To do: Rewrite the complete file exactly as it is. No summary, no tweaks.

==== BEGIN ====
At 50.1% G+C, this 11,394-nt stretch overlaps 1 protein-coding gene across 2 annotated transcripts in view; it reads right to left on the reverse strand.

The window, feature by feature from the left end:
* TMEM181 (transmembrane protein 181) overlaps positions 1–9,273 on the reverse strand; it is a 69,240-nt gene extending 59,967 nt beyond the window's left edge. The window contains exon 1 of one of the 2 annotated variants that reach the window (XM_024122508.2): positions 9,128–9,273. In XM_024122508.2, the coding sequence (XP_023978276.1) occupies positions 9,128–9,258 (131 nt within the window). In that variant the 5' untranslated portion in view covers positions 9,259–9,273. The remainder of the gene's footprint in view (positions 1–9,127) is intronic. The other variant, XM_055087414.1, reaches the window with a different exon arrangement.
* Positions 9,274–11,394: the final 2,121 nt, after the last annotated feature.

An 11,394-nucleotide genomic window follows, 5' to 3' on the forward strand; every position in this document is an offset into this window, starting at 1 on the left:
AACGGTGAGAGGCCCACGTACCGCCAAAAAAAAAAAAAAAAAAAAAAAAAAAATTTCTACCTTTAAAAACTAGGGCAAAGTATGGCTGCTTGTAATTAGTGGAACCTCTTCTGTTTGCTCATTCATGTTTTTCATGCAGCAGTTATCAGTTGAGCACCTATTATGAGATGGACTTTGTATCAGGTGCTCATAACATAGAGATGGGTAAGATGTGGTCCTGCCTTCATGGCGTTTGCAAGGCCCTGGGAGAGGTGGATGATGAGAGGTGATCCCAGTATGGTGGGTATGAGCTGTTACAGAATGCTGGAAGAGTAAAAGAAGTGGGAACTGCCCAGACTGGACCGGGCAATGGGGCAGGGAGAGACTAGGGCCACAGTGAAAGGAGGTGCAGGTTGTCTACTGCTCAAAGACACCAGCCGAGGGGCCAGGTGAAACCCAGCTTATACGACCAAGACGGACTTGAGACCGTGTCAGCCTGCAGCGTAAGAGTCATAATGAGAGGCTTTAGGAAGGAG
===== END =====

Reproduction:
At 50.1% G+C, this 11,394-nt stretch overlaps 1 protein-coding gene across 2 annotated transcripts in view; it reads right to left on the reverse strand.

The window, feature by feature from the left end:
* TMEM181 (transmembrane protein 181) overlaps positions 1–9,273 on the reverse strand; it is a 69,240-nt gene extending 59,967 nt beyond the window's left edge. The window contains exon 1 of one of the 2 annotated variants that reach the window (XM_024122508.2): positions 9,128–9,273. In XM_024122508.2, the coding sequence (XP_023978276.1) occupies positions 9,128–9,258 (131 nt within the window). In that variant the 5' untranslated portion in view covers positions 9,259–9,273. The remainder of the gene's footprint in view (positions 1–9,127) is intronic. The other variant, XM_055087414.1, reaches the window with a different exon arrangement.
* Positions 9,274–11,394: the final 2,121 nt, after the last annotated feature.

An 11,394-nucleotide genomic window follows, 5' to 3' on the forward strand; every position in this document is an offset into this window, starting at 1 on the left:
AACGGTGAGAGGCCCACGTACCGCCAAAAAAAAAAAAAAAAAAAAAAAAAAAATTTCTACCTTTAAAAACTAGGGCAAAGTATGGCTGCTTGTAATTAGTGGAACCTCTTCTGTTTGCTCATTCATGTTTTTCATGCAGCAGTTATCAGTTGAGCACCTATTATGAGATGGACTTTGTATCAGGTGCTCATAACATAGAGATGGGTAAGATGTGGTCCTGCCTTCATGGCGTTTGCAAGGCCCTGGGAGAGGTGGATGATGAGAGGTGATCCCAGTATGGTGGGTATGAGCTGTTACAGAATGCTGGAAGAGTAAAAGAAGTGGGAACTGCCCAGACTGGACCGGGCAATGGGGCAGGGAGAGACTAGGGCCACAGTGAAAGGAGGTGCAGGTTGTCTACTGCTCAAAGACACCAGCCGAGGGGCCAGGTGAAACCCAGCTTATACGACCAAGACGGACTTGAGACCGTGTCAGCCTGCAGCGTAAGAGTCATAATGAGAGGCTTTAGGAAGGAG